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Pacific Grove, CA, United States

Kanegsberg E.,BFK Solutions LLC
IPC APEX EXPO 2014 | Year: 2014

On January 1, 2015, nine months from APEX 2014, the production and use restrictions on HCFC-225 will be in effect throughout the United States. This phase out is encompassing in scope. This phase out will have significant technical, performance, and economic implications for the electronics industry. The regulatory situation remains fluid. A number of alternative solvents have been or are in the process of being developed. We discuss the options for assemblers and component manufacturers. Source

Kanegsberg B.,BFK Solutions LLC
Galvanotechnik | Year: 2010

Various regulatory provisions have been made and are being revised targeted towards employee safety in a chemical industrial working environment. In the US, the Occupational Health and Safety Administration (OSHA) sets legally-enforceable worker exposure limits for airborne chemicals. In California, the Division of Occupational Safety and Health, also known as Cal/OSHA, is setting worker exposure limits for many chemicals, and the trend tends to be toward lower and lower limits. The Health Expert Advisory Committee (HEAC) deliberates and then recommends either a single worker exposure limit or a range of exposure limits. Representatives from OEHHA have presented reports and analysis pertaining to extrapolation to fit the worker population and complex toxicological studies in this direction. Industry experts at the HEAC and FAC assert that the chemical need to be provided with a sufficiently high permissible exposure limit. Source

Kanegsberg B.,BFK Solutions LLC
SMT Surface Mount Technology Magazine | Year: 2014

Achieving high reliability cleaning may involve expanding the types of cleaning agents and cleaning systems under consideration. Electronics assemblers have generally been concerned with ionic contamination, with conductivity issues. Conductive residue results in immediate performance and reliability issues. Fourier transform infrared spectroscopy (FTIR) can be used as a monitoring method to provide a profile of organic contamination. Some groups use high-performance liquid chromatography (HPLC) to separate organic compounds. To obtain clean components, manufacturers have to select reliable suppliers and partner with them. They must focus on flux as a contaminant; their suppliers may use an assortment of process fluids, including lubricants. Metalworking fluids are complex blends of organic and inorganic compounds. In cleaning high-reliability assemblies, it is often effective to move beyond the jargon of what batch and in-line mean. Partnering is one secret to electronics assembly of high-reliability products. Source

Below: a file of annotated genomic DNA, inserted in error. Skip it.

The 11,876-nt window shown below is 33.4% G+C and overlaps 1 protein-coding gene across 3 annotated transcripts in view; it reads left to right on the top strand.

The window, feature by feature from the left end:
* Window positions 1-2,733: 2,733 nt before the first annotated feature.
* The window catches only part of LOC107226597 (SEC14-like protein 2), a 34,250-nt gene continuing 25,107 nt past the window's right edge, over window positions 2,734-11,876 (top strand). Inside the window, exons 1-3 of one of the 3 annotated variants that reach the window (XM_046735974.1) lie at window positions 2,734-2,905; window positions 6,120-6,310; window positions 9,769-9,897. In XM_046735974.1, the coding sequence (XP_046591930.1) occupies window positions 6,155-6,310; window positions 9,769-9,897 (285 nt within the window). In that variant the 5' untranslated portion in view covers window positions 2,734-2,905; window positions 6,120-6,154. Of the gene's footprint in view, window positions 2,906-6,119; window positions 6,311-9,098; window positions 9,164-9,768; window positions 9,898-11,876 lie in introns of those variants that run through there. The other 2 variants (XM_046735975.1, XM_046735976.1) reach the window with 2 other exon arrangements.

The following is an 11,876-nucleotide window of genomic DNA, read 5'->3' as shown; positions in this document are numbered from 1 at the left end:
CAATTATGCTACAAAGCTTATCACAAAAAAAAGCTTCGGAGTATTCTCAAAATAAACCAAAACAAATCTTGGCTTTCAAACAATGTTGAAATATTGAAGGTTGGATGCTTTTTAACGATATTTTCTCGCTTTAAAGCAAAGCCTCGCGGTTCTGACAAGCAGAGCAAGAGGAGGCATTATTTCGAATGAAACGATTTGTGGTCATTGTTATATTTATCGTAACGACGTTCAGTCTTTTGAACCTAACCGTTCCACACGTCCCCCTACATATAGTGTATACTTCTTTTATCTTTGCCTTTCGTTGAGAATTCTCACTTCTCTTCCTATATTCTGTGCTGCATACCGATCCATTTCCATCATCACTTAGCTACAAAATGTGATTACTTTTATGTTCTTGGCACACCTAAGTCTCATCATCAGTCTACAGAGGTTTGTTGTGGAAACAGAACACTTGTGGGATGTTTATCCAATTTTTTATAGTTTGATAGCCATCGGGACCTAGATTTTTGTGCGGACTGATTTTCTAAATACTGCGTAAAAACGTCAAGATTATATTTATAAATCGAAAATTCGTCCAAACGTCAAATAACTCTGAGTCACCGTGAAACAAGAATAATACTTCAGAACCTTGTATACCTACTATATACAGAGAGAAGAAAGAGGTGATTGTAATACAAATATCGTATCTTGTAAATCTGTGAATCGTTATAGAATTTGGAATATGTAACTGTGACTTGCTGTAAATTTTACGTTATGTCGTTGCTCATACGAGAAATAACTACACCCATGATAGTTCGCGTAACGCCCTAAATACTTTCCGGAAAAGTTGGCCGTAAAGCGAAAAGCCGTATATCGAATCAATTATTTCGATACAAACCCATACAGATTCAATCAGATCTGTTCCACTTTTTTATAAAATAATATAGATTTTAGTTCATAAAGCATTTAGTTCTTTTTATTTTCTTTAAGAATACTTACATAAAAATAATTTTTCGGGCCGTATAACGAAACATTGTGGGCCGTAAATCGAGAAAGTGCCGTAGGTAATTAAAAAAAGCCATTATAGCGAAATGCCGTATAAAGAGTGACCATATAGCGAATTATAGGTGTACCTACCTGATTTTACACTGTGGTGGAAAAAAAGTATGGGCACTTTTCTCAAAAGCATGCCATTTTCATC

Kanegsberg B.,BFK Solutions LLC
Metal Finishing | Year: 2011

A well-defined, consistent cleaning process can greatly assist one's customer. An effective cleaning process means one that removes the soils of interest, does not damage the product, leaves the surface in the appropriate condition, and minimizes leachable residue. People used to equate critical cleaning or precision cleaning with processes conducted by whitegarbed individuals working in a cleanroom. Cleaning process consistency is a must. Consistency involves avoiding unanticipated changes. This means selecting an optimal cleaning agent, quality cleaning equipment, and achieving a rugged process. The bottom line is that because metalworking fluids are being formulated with less volatile, higher boiling chemicals, there is the potential for more residue to stick to the surface. One may be working with a manufacturer that is developing a new medical device. The way one designs one's product and the way one supplies one's product can impact the critical cleaning during final assembly and can impact product quality. If one's customer has not spoken with one, one may find it useful to begin the dialog. Source

Kanegsberg B.,BFK Solutions LLC | Kanegsberg E.,BFK Solutions LLC
Galvanotechnik | Year: 2011

Several factors that need to be considered by manufacturers when selecting cleaning agents are presented. Water is an excellent for removing inorganic compounds such as salts). Most organic solvents tend to be better solvents for oils and greases. The Kauri Butanol (KB) number and the Hansen solubility parameters are two popular approaches to solvency. The KB number provides a single dimension indicating relative solvency in terms of shades of grey. Understanding Hansen Parameters can also be helpful if the soils change or if there is product damage associated with using a given cleaning process with new materials of construction. The physical properties of the cleaning also influence the optimal choice. The density, surface tension, and viscosity all influence the wettability, the extent to which the solvent can penetrate densely-spaced components or ornate parts. The boiling point of the cleaning agent must also be considered. Solvency parameters and wettability are generally calculated at ambient temperature. Source

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